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U Doctor Examining How Laser Brain Surgery Affects Peoples' Lives

MINNEAPOLIS (WCCO) -- A doctor at the University of Minnesota is digging deeper into what happens to a patient after surgery for a brain tumor.

Dr. Clark Chen brought a break-through laser surgery to the university last year. Now the neurosurgeon wants to go beyond the patient surviving and find out how they're living.

Kristy Schafer is back to feeling more like herself with family. Until months ago, the mom had a benign tumor that caused seizures.

"Definitely worry, I mean, there was not a day that I didn't wake up and think about the worry about abnormal blood clusters being in my head," Schafer said.

Fatigue, trouble with balance and coordination, and anxiety about being alone were also symptoms. In June, Chen, who is the neurosurgery chair at the university, performed a MRI-guided laser ablation surgery.

"We can actually make a small incision the size of a tip of a pencil and we insert a laser probe into the abnormality and we use the laser to destroy the tumor," Chen said.

He is now studying the quality of a patient's life after the newer and less invasive brain surgery.

"As we see the patients live out longer, we as physicians have the responsibility to understand what that survival looks like, how are they doing are they enjoying their lives, are there side effects that they're dealing with that we could help as a medical community," Chen said.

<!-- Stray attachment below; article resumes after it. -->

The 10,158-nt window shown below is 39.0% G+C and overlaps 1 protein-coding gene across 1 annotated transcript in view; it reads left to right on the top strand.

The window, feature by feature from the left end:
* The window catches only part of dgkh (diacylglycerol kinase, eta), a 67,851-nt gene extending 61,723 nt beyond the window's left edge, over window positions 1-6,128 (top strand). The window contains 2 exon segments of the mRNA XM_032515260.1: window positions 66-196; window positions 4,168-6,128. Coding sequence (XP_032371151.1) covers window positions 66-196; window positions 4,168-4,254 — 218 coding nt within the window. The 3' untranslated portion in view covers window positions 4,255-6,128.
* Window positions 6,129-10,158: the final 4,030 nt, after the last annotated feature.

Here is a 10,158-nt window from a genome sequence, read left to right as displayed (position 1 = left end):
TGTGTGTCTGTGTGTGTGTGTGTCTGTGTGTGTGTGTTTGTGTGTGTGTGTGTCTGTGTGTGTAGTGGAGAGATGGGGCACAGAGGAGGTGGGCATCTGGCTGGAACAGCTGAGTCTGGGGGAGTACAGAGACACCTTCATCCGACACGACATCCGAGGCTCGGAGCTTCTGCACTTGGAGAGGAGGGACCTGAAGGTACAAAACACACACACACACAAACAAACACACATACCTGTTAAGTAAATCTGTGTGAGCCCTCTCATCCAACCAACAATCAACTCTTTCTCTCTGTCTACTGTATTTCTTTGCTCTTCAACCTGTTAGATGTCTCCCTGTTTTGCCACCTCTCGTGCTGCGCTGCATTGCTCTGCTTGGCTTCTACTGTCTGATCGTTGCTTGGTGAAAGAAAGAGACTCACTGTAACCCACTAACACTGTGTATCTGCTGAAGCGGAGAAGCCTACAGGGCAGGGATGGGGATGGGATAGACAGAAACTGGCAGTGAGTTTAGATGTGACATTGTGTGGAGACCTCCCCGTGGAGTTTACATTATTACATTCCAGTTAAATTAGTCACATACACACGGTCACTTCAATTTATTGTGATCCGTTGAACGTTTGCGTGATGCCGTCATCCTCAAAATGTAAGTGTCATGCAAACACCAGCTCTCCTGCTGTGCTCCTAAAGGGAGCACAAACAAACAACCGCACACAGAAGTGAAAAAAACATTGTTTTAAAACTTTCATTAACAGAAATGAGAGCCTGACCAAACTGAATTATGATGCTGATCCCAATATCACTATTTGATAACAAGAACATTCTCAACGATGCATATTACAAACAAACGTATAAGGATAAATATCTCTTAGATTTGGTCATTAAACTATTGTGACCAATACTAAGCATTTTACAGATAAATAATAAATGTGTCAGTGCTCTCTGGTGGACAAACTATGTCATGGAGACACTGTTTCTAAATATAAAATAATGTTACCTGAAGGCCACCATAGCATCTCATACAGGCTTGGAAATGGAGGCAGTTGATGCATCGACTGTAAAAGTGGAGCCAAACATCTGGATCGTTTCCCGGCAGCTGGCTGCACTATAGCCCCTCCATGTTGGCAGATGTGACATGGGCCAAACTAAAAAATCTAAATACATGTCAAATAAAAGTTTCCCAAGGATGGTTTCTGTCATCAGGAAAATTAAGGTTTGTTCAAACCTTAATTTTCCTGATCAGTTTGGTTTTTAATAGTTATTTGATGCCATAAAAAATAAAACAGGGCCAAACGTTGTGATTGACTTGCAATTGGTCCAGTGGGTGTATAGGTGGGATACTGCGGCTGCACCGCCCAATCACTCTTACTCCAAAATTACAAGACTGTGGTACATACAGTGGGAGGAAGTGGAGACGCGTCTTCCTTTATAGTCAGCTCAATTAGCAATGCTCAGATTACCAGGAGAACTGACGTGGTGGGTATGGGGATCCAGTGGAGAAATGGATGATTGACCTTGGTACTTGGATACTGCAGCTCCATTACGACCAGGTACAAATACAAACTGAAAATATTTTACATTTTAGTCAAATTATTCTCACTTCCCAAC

Patients who enroll in his trial will answer questions related to physical well-being, social and family well-being, along with emotional and functional well-being. Chen says their answers can help future patients.

"There are probably things we haven't even considered we could do for our patients to make their lives better, but understanding what the needs are we can design specific interventions for those things," Chen said.

Schafer is not participating in the trial but says her life changed dramatically after surgery.

"Just knowing that it was gone, the cavernoma was gone was an amazing feeling. Even by the next day I felt like my speech was better, even though I just had surgery within a week I felt like I had more energy," Schafer said.

She's still faces challenges after surgery and is working daily to feel fully normal again, but she's grateful others may benefit from the study.

"I think it can bring hope to a lot of people," Schafer said.

Chen is still enrolling patients in the multi-institutional study. It could take another three to five years to complete.

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